Examination of universities' policies on making course changes after students have enrolled
The consumer watchdog, Which!, has published a report examining the policies of universities regarding the right to carry out course changes after…
The consumer watchdog, Which!, has published a report examining the policies of universities regarding the right to carry out course changes after enrolment. The report reveals that terms used by some universities may well be breaching consumer law.Firstly, here are background figures summarising the reports:
- Which! asked 142 providers to share their policies on the matter. 131 universities responded to the request, one declined and 10 did not respond.
- Which! considers that 51% of the HE providers that responded to the request have policies giving them a wide discretion in relation to make course changes. Which! then classified HE providers into categories depending on the policies of each institution.
The classification is as follows:
- 20% of the providers are considered to apply terms that Which! consider to be unlawful and in contravention of the Unfair Terms in Consumer Contracts Regulations 1999 (UTCCR).
- 31% are said to use bad practice terms.
- 37% did not provide enough for Which! to conduct the investigation hence students may not be aware of their position.
- 6% apply correct terms but those terms should be improved.
- One provider meets the best practices criteria of the consumer watchdog.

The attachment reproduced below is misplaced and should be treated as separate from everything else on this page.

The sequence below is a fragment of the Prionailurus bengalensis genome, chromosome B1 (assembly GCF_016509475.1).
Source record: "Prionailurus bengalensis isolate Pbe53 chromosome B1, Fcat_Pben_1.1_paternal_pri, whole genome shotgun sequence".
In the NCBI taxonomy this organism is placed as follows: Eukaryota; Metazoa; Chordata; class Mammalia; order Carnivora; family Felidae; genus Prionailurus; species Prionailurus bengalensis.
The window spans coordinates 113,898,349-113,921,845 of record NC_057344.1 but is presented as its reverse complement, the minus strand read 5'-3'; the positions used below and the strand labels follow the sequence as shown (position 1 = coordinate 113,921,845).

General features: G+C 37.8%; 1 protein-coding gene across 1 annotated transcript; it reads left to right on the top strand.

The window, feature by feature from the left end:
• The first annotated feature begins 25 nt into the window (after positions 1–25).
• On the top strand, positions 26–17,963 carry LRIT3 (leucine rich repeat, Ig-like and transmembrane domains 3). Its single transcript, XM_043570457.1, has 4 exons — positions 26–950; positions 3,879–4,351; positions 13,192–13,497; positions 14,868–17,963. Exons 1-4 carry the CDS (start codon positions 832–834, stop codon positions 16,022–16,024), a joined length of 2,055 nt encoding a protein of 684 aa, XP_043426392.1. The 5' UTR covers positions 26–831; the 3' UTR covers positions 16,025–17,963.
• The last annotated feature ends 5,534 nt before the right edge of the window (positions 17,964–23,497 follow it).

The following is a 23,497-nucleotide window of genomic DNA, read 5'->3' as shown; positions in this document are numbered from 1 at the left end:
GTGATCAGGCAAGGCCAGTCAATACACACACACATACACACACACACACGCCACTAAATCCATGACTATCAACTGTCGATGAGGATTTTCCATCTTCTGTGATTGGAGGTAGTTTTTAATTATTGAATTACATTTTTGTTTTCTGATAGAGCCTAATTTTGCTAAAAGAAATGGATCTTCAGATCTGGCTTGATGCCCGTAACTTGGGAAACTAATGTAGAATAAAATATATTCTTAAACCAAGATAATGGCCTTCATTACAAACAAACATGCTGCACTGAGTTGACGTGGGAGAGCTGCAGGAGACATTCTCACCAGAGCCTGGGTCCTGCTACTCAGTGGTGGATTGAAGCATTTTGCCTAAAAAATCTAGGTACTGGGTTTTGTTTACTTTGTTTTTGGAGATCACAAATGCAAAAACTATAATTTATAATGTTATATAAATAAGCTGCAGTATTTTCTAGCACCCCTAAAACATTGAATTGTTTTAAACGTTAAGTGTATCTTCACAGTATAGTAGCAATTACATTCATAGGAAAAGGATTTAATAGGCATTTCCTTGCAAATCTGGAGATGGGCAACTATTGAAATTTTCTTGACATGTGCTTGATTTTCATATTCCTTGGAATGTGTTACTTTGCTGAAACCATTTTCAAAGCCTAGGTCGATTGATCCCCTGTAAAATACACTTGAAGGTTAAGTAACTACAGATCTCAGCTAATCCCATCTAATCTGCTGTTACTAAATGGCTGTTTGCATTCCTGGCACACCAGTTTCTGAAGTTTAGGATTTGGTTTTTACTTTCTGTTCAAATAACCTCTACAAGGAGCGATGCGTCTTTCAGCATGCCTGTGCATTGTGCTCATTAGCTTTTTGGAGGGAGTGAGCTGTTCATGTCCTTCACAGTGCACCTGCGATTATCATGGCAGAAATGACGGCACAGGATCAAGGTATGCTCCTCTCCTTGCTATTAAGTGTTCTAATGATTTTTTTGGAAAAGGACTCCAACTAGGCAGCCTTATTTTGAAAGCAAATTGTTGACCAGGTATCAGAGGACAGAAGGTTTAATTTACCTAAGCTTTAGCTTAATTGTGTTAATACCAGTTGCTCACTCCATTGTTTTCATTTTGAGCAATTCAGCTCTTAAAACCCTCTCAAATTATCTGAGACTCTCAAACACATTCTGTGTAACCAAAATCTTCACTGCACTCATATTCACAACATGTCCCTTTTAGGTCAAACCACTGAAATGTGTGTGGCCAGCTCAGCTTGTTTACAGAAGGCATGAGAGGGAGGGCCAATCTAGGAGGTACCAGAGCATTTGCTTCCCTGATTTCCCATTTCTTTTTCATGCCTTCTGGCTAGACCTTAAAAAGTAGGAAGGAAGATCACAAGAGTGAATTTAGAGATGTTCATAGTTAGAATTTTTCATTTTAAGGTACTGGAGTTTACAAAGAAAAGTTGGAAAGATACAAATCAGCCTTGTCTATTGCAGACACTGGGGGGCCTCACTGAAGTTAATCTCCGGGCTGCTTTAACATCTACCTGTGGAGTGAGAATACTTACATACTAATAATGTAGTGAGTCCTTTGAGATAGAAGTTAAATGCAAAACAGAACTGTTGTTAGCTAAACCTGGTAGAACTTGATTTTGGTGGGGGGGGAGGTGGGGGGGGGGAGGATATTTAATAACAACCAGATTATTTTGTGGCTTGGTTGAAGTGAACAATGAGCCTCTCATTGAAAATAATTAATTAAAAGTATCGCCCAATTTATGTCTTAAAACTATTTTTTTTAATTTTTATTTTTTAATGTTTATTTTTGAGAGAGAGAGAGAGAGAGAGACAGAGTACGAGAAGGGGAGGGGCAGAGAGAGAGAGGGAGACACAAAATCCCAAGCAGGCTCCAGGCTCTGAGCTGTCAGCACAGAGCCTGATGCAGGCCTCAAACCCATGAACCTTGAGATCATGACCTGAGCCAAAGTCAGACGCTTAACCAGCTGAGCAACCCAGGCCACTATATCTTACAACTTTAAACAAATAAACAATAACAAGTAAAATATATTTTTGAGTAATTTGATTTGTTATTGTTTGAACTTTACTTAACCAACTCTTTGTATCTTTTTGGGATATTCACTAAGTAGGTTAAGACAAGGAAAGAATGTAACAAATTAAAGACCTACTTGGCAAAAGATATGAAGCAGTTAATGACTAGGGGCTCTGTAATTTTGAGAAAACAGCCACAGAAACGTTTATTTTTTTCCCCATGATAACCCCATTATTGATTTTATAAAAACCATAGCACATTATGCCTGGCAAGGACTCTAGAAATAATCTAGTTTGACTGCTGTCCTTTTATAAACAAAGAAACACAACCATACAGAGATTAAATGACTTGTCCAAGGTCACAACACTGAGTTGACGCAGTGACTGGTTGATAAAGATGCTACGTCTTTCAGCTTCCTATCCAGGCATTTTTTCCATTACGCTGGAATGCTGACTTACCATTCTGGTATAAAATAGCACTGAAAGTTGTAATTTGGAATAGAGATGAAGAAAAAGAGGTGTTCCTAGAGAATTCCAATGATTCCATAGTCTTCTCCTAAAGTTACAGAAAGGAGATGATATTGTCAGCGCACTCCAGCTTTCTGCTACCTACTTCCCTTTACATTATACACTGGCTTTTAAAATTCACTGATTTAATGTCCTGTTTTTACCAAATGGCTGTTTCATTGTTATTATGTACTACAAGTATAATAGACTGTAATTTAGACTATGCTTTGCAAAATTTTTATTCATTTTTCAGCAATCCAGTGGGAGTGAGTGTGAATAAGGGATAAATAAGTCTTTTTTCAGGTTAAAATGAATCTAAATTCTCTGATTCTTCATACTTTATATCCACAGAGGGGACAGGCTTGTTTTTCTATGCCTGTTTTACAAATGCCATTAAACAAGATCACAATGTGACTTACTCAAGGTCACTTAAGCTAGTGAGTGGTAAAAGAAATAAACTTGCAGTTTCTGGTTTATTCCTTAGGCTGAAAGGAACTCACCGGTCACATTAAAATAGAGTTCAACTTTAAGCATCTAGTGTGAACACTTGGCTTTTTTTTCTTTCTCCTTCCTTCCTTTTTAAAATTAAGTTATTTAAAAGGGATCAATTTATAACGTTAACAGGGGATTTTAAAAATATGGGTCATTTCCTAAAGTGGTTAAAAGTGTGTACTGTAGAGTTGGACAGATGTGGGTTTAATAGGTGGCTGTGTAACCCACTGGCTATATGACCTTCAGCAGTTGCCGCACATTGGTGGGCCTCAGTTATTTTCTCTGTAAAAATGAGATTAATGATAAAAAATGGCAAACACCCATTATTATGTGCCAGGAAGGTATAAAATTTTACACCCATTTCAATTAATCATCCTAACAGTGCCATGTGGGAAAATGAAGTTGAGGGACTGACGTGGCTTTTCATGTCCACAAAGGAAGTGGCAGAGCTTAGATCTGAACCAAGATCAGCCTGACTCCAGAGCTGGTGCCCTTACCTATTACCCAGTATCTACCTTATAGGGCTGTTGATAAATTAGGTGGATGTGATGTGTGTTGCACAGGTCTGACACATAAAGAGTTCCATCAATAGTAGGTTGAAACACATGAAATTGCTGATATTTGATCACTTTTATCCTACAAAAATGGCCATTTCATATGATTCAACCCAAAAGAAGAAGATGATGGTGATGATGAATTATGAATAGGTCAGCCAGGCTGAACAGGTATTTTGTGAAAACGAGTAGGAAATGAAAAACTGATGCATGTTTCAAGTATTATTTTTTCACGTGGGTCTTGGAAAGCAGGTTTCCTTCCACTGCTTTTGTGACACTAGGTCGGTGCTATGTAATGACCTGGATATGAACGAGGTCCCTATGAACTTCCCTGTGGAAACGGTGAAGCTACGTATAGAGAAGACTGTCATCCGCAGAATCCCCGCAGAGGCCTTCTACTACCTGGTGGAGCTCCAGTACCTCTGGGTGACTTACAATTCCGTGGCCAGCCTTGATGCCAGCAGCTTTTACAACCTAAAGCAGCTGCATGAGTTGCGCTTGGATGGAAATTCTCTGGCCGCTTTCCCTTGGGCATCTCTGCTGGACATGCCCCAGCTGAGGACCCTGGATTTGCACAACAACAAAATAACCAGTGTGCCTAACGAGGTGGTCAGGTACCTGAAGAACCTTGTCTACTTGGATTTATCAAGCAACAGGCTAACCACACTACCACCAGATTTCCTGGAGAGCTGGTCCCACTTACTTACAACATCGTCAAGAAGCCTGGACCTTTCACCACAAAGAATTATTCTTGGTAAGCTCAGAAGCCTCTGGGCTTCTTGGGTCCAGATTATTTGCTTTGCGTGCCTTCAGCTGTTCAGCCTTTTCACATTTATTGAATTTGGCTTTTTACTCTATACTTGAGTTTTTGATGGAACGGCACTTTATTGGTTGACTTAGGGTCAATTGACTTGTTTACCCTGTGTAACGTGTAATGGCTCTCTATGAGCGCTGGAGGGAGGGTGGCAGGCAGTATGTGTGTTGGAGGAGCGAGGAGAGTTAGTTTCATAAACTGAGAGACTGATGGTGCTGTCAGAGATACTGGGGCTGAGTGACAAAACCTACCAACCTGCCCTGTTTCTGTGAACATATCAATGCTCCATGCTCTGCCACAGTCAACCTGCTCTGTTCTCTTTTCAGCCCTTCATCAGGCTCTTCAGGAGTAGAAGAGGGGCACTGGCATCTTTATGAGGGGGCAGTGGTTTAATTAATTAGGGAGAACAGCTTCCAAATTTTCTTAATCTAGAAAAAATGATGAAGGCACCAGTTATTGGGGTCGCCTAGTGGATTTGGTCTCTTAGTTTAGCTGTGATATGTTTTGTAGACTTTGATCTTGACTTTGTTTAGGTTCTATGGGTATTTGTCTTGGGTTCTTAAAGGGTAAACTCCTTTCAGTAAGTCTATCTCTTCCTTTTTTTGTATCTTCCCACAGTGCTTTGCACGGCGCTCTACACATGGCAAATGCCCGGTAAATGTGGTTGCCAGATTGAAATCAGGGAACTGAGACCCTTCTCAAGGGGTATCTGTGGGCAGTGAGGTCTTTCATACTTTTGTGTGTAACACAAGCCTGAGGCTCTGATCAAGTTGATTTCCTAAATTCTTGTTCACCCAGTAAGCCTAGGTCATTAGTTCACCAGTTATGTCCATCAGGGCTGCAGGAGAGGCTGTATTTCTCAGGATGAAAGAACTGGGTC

As a result of the report, Which! has called for immediate action by universities to amend their policies according to current laws and guidance draft by the CMA. The watchdog emphasises that it is paramount for students to be aware prior to enrolment that terms of their contract may be subject to variation during the course of their study.
Simply providing notice of potential changes or offering the possibility of ending the contract if the terms are amended is insufficient. It is necessary that students are given appropriate remedies to deal with contract variations. The report also shows that universities employ a wide selection of terms from those giving absolute discretion to providers to others allowing very limited changes provided the student cohort agrees unanimously.
In the view of Which!, variations to courses should only be permitted where the change is beneficial to students or necessary in response to an event outside of the provider’s control that it could not plan for.
We will track carefully how the CMA respond to the Which! report.